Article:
A "discrete-spoken" spelling system that separately prompts the user to speak each letter of the unrecognized or misrecognized word (e.g., "state first letter", "state second letter", etc.) is described in Marx, M. (co-applicant herein) and Schmandt, C. "Reliable Spelling Despite Poor Spoken Letter Recognition" Proc. of the American Voice I/O Society, San Jose, Calif., Sep. 20-22, 1994. By prompting the user for each letter, this approach avoids any confusion over how many letters were spoken by the user. In addition, the discrete-spelling system can identify and process each spoken letter separately, potentially resulting in greater recognition accuracy as compared to a continuous spelling system.
The discrete-spoken spelling recognition system disclosed by Marx and Schmandt also incorporates the implicit disambiguation and early identification features of the touch-tone system described by Davis. As in the touch-tone system, the discrete-spoken spelling recognition system keeps track of all possible letter sequences while the user continues to spell the desired word(s) by stating each letter. Similarly, each letter sequence is compared with a list of allowable words and the system identifies the spelled word once the list is narrowed to only one possibility. This occurs even if the user has not yet spelled the word(s) to completion. Recall that in the touch-tone system, ambiguity arises from having three possible letters for each key. In the speech recognition system, the ambiguity arises from misrecognition of the individual letters by the recognizer employed in the system. That is, one letter may be confused with another (e.g., M for N).
As part of the development of the discrete-spoken spelling recognition system, a list of likely misrecognitions between letters was developed for each letter by running the speech recognition engine on various spoken examples of each letter (e.g., different speakers, different accents, etc.). The list thus provides a set of possible letters that may have been spoken by the user for each letter hypothesized by the speech recognition engine. For example, if the recognition engine returns a "v", the list indicates that the user might have said "b", "d", "e", "p", "v" or "z". This set of possible letters is then used by the disambiguation aspect of the system to generate all possible letter sequences for comparison to the list of allowable words. The Marx and Schmandt system is thus able to provide a high level of accuracy, despite errors made by the speech recognition engine.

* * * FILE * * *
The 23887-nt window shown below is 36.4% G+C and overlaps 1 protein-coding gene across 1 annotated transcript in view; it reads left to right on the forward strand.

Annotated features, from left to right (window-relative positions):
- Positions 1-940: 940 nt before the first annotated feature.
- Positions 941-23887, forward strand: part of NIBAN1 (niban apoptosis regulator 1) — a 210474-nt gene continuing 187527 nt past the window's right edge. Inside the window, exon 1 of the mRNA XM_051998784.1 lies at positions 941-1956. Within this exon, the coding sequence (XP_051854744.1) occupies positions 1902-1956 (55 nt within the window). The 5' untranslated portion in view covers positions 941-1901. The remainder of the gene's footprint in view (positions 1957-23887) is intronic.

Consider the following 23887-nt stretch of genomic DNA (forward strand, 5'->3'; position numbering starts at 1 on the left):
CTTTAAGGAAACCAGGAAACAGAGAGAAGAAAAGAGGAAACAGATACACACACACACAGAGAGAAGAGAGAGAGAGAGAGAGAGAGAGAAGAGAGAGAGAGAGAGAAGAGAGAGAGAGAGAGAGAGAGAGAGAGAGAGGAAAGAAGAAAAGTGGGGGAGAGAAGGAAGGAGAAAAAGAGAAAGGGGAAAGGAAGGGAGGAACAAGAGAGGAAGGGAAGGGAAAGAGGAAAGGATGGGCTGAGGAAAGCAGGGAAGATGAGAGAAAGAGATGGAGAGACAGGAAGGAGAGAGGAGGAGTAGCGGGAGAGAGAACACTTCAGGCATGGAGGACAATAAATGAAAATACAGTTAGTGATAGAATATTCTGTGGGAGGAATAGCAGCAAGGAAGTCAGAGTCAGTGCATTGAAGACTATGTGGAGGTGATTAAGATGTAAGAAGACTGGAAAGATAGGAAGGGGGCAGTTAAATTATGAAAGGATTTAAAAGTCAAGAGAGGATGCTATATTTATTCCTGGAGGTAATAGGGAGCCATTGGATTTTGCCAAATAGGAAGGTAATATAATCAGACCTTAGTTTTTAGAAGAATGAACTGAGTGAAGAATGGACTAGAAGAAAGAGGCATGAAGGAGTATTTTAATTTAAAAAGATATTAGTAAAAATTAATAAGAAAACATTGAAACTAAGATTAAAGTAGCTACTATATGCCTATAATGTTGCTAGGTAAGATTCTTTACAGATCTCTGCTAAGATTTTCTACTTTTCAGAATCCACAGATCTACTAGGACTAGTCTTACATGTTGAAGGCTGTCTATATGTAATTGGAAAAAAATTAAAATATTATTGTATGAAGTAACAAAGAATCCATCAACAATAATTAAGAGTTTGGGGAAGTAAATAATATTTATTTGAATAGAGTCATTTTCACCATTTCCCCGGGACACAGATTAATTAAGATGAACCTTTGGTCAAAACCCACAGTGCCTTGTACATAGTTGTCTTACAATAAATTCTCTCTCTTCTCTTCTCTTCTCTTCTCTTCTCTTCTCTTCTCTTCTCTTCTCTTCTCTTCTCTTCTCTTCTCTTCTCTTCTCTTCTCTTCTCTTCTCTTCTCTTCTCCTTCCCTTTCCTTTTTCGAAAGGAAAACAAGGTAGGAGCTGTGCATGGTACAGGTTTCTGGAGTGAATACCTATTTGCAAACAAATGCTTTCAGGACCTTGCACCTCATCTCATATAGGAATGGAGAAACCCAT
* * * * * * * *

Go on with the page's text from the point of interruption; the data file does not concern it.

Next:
Nonetheless, discrete-spoken spelling systems, such as the one described above, have certain limitations. For example, because the user must wait for the system to prompt him or her for each letter, the system appears slow and time-consuming to the user. In sales-oriented and other voice recognition systems, it is extremely important that the system appear quick to the user. Indeed, a system that seems time-consuming or slow may be avoided by a user, possibly resulting in lost sales. In addition, if a user were to provide two letters despite being prompted for only one or if the recognition engine so misidentifies a single letter that the corresponding set of possible letters does not include the actual letter spoken, then the system will not identify the correct word(s). The present invention is directed, in part, to solving these limitations by providing a highly accurate computer system for the recognition of continuously spoken spelling.
A. Objects of the Invention
Accordingly, it is an object of the invention to provide an improved speech recognition system.
A further object of the invention is to provide an improved speech recognition system which permits a user to continuously spell an otherwise unrecognized word(s).
Still a further object of the invention is to provide an improved speech recognition system which can recognize a continuously spelled word(s) in real time.
Yet another object of the invention is to provide an improved speech recognition system which provides early identification of a continuously spelled word(s).